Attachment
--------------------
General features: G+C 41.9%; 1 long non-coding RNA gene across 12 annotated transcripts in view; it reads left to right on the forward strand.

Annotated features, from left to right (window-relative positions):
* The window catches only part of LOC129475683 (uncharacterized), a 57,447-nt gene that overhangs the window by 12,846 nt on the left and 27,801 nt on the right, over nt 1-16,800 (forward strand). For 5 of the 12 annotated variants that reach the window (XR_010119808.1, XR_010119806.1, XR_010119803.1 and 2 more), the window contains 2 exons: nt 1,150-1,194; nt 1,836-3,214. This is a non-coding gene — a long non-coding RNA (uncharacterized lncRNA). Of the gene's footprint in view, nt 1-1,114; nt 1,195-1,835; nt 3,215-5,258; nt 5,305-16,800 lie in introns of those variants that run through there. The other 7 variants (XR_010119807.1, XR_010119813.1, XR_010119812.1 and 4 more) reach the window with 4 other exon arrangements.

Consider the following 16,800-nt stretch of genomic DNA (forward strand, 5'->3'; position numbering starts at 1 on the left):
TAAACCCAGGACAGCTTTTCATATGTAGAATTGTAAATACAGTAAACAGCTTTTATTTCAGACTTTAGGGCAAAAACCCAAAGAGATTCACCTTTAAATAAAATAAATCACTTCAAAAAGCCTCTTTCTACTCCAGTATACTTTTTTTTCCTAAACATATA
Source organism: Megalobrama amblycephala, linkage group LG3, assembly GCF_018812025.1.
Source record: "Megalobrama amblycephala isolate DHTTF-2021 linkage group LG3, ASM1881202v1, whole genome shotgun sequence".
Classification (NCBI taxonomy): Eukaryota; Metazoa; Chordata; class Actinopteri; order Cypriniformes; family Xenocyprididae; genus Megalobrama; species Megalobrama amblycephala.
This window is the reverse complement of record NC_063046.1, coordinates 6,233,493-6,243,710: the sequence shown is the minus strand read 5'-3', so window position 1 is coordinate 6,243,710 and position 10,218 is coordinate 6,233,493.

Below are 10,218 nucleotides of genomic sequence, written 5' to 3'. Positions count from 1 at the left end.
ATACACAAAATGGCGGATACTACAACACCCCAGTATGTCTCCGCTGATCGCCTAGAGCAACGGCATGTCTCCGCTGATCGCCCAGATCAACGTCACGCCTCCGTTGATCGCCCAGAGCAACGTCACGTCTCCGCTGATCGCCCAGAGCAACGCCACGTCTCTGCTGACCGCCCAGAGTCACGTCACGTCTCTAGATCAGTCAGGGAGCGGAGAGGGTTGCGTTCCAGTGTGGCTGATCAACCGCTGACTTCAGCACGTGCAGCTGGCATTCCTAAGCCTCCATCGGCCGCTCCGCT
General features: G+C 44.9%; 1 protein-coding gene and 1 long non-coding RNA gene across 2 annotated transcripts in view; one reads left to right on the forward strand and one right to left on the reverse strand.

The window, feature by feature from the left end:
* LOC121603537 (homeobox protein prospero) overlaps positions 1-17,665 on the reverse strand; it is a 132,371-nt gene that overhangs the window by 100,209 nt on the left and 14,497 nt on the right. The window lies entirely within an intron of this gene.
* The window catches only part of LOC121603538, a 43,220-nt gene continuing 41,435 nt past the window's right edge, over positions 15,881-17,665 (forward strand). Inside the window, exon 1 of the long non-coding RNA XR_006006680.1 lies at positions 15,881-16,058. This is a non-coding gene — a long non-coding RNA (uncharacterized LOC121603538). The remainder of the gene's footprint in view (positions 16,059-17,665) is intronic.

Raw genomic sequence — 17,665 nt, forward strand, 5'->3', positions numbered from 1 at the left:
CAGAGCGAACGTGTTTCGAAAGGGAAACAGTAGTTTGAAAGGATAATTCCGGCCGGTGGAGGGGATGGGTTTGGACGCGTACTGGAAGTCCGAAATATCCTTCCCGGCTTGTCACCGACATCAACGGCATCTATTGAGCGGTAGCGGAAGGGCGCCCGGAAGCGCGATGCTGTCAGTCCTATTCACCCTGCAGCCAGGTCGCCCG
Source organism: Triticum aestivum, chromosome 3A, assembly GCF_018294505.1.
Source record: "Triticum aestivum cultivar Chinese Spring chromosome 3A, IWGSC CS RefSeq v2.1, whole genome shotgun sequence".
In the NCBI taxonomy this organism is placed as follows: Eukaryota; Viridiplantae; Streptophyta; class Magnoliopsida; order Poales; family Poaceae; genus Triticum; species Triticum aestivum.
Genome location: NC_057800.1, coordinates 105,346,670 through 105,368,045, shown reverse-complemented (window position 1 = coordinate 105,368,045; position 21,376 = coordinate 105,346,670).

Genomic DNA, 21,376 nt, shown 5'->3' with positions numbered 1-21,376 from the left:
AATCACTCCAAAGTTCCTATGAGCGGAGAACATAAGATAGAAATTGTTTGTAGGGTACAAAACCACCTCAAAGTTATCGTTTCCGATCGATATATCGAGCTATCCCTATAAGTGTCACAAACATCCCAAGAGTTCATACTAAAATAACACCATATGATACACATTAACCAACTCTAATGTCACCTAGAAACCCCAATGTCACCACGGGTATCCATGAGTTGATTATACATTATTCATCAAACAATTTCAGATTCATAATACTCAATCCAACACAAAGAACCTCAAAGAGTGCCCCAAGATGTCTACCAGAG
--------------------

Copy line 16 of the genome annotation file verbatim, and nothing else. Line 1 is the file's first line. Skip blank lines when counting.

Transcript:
Raw genomic sequence — 17,665 nt, forward strand, 5'->3', positions numbered from 1 at the left: